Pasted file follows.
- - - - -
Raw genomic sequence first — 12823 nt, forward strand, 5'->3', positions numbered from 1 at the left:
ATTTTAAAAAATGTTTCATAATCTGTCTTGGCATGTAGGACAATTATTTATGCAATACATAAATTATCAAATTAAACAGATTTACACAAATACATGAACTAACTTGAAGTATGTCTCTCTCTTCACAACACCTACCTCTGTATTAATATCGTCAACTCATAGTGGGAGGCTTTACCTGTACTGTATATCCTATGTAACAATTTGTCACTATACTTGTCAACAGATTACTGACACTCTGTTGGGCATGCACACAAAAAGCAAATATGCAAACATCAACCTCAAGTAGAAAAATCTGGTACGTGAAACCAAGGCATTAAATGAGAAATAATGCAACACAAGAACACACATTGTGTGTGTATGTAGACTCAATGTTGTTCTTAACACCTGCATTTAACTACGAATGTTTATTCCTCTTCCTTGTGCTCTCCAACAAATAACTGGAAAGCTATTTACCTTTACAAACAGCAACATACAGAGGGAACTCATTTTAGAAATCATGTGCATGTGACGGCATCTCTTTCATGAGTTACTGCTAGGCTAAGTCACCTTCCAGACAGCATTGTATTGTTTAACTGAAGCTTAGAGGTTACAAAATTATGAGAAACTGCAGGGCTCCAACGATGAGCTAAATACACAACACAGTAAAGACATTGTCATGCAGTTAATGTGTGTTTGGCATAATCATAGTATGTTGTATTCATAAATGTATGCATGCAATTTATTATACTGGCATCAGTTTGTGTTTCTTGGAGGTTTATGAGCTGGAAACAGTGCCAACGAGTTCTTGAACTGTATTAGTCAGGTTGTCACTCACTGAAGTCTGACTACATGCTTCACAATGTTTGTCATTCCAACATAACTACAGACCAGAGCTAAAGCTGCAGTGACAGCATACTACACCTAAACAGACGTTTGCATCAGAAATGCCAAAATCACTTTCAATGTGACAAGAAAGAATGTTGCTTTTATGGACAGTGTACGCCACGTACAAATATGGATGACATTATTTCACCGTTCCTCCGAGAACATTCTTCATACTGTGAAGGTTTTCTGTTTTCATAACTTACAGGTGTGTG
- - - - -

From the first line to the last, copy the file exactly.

Raw genomic sequence first — 12823 nt, forward strand, 5'->3', positions numbered from 1 at the left:
ATTTTAAAAAATGTTTCATAATCTGTCTTGGCATGTAGGACAATTATTTATGCAATACATAAATTATCAAATTAAACAGATTTACACAAATACATGAACTAACTTGAAGTATGTCTCTCTCTTCACAACACCTACCTCTGTATTAATATCGTCAACTCATAGTGGGAGGCTTTACCTGTACTGTATATCCTATGTAACAATTTGTCACTATACTTGTCAACAGATTACTGACACTCTGTTGGGCATGCACACAAAAAGCAAATATGCAAACATCAACCTCAAGTAGAAAAATCTGGTACGTGAAACCAAGGCATTAAATGAGAAATAATGCAACACAAGAACACACATTGTGTGTGTATGTAGACTCAATGTTGTTCTTAACACCTGCATTTAACTACGAATGTTTATTCCTCTTCCTTGTGCTCTCCAACAAATAACTGGAAAGCTATTTACCTTTACAAACAGCAACATACAGAGGGAACTCATTTTAGAAATCATGTGCATGTGACGGCATCTCTTTCATGAGTTACTGCTAGGCTAAGTCACCTTCCAGACAGCATTGTATTGTTTAACTGAAGCTTAGAGGTTACAAAATTATGAGAAACTGCAGGGCTCCAACGATGAGCTAAATACACAACACAGTAAAGACATTGTCATGCAGTTAATGTGTGTTTGGCATAATCATAGTATGTTGTATTCATAAATGTATGCATGCAATTTATTATACTGGCATCAGTTTGTGTTTCTTGGAGGTTTATGAGCTGGAAACAGTGCCAACGAGTTCTTGAACTGTATTAGTCAGGTTGTCACTCACTGAAGTCTGACTACATGCTTCACAATGTTTGTCATTCCAACATAACTACAGACCAGAGCTAAAGCTGCAGTGACAGCATACTACACCTAAACAGACGTTTGCATCAGAAATGCCAAAATCACTTTCAATGTGACAAGAAAGAATGTTGCTTTTATGGACAGTGTACGCCACGTACAAATATGGATGACATTATTTCACCGTTCCTCCGAGAACATTCTTCATACTGTGAAGGTTTTCTGTTTTCATAACTTACAGGTGTGTG